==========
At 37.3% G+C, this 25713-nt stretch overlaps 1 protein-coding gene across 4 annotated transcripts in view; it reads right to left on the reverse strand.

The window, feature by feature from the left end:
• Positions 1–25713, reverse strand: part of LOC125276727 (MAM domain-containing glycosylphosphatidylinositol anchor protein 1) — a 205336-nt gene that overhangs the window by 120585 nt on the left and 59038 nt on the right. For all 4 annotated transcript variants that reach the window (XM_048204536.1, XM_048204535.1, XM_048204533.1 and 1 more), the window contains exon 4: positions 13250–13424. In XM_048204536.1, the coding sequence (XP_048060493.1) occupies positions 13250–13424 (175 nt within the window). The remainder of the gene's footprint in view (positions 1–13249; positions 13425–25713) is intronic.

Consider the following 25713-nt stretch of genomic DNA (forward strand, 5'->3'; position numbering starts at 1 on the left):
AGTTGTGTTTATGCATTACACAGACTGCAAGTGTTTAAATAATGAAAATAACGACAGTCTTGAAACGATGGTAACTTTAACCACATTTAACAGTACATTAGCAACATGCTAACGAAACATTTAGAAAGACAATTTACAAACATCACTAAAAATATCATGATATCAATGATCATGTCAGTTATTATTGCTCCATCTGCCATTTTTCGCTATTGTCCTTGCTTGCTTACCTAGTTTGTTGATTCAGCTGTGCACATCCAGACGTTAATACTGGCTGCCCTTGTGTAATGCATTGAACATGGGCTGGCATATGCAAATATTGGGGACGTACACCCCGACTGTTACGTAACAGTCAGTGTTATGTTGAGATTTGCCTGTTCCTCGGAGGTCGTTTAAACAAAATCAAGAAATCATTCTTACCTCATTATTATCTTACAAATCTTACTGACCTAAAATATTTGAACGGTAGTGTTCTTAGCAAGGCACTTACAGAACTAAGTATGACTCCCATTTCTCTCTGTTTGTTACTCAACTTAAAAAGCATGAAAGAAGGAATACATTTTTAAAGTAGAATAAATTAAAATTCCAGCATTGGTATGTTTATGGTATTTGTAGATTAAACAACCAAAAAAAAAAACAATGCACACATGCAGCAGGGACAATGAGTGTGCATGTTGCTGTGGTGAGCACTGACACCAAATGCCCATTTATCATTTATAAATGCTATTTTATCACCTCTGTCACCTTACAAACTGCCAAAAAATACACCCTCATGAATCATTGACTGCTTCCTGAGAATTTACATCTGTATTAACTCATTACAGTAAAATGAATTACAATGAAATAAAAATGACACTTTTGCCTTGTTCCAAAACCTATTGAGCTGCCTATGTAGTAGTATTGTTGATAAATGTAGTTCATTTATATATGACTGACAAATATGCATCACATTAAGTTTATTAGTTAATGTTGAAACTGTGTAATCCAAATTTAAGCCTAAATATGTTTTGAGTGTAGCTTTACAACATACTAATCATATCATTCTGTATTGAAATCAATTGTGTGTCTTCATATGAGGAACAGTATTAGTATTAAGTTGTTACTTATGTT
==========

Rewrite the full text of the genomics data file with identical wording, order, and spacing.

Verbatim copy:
At 37.3% G+C, this 25713-nt stretch overlaps 1 protein-coding gene across 4 annotated transcripts in view; it reads right to left on the reverse strand.

The window, feature by feature from the left end:
• Positions 1–25713, reverse strand: part of LOC125276727 (MAM domain-containing glycosylphosphatidylinositol anchor protein 1) — a 205336-nt gene that overhangs the window by 120585 nt on the left and 59038 nt on the right. For all 4 annotated transcript variants that reach the window (XM_048204536.1, XM_048204535.1, XM_048204533.1 and 1 more), the window contains exon 4: positions 13250–13424. In XM_048204536.1, the coding sequence (XP_048060493.1) occupies positions 13250–13424 (175 nt within the window). The remainder of the gene's footprint in view (positions 1–13249; positions 13425–25713) is intronic.

Consider the following 25713-nt stretch of genomic DNA (forward strand, 5'->3'; position numbering starts at 1 on the left):
AGTTGTGTTTATGCATTACACAGACTGCAAGTGTTTAAATAATGAAAATAACGACAGTCTTGAAACGATGGTAACTTTAACCACATTTAACAGTACATTAGCAACATGCTAACGAAACATTTAGAAAGACAATTTACAAACATCACTAAAAATATCATGATATCAATGATCATGTCAGTTATTATTGCTCCATCTGCCATTTTTCGCTATTGTCCTTGCTTGCTTACCTAGTTTGTTGATTCAGCTGTGCACATCCAGACGTTAATACTGGCTGCCCTTGTGTAATGCATTGAACATGGGCTGGCATATGCAAATATTGGGGACGTACACCCCGACTGTTACGTAACAGTCAGTGTTATGTTGAGATTTGCCTGTTCCTCGGAGGTCGTTTAAACAAAATCAAGAAATCATTCTTACCTCATTATTATCTTACAAATCTTACTGACCTAAAATATTTGAACGGTAGTGTTCTTAGCAAGGCACTTACAGAACTAAGTATGACTCCCATTTCTCTCTGTTTGTTACTCAACTTAAAAAGCATGAAAGAAGGAATACATTTTTAAAGTAGAATAAATTAAAATTCCAGCATTGGTATGTTTATGGTATTTGTAGATTAAACAACCAAAAAAAAAAACAATGCACACATGCAGCAGGGACAATGAGTGTGCATGTTGCTGTGGTGAGCACTGACACCAAATGCCCATTTATCATTTATAAATGCTATTTTATCACCTCTGTCACCTTACAAACTGCCAAAAAATACACCCTCATGAATCATTGACTGCTTCCTGAGAATTTACATCTGTATTAACTCATTACAGTAAAATGAATTACAATGAAATAAAAATGACACTTTTGCCTTGTTCCAAAACCTATTGAGCTGCCTATGTAGTAGTATTGTTGATAAATGTAGTTCATTTATATATGACTGACAAATATGCATCACATTAAGTTTATTAGTTAATGTTGAAACTGTGTAATCCAAATTTAAGCCTAAATATGTTTTGAGTGTAGCTTTACAACATACTAATCATATCATTCTGTATTGAAATCAATTGTGTGTCTTCATATGAGGAACAGTATTAGTATTAAGTTGTTACTTATGTT